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Texting while driving is a dangerous practice, but is the onus on a smartphone maker to eliminate it?
Even though the use of a smartphone while behind the wheel is generally frowned upon, and is illegal in at least a few areas throughout the U.S., folks are still compelled to use their handsets for one reason or another. California resident Julio Ceja believes that there should be a lock-out mechanism, and sued Apple in order to try and make that happen for the iPhone, reports MacRumors.
In the lawsuit, which was filed with the Los Angeles Superior Court, Ceja wants Apple to halt iPhone sales until the company pushes out a software update that includes a mechanism that would disable an iPhone until the trip is over. As for how the lock-out functionality can be implemented, Ceja points to a related Apple patent that was filed in 2008 and published in 2012.
The patent states that texting while driving has become an issue that law enforcement might not be able to fully eliminate. To this end, the patent describes a motion analyzer that lets a device know when it is in motion beyond a certain speed. There is also mention of several other ways how a lock-out mechanism might work, which include a scenery analyzer that looks at whether the device is in a safe operating area of a vehicle and the vehicle being able to send signals to a device to disable its functionality while the vehicle is in motion.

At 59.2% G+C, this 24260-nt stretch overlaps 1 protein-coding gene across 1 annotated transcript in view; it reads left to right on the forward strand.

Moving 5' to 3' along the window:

To that end, Ceja alleges that Apple willfully did not implement a lock-out mechanism out of a choice to emphasize its business over customer safety, a choice that he believes is an example of “unfair business acts and practices” under California’s Unfair Competition Law. Other than legal fees and costs, the lawsuit does not seek other forms of compensation, with a jury trial having been demanded.
Digital Trends reached out to Apple for comment on the lawsuit and will update if the company responds. However, Apple’s response to a similar lawsuit filed in 2015 indicated that the firm believes that the onus is on drivers to make sure they are not distracted by their phones.
“We discourage anyone from allowing their iPhone to distract them by typing, reading, or interacting with the display while driving,” Apple stated. “For those customers who do not wish to turn off their iPhones or switch into Airplane Mode while driving to avoid distractions, we recommend the easy-to-use Do Not Disturb and Silent Mode features.
A lawsuit filed in December 2016 made similar allegations, though they were directed toward a lock-out mechanism for FaceTime and not for the iPhone itself.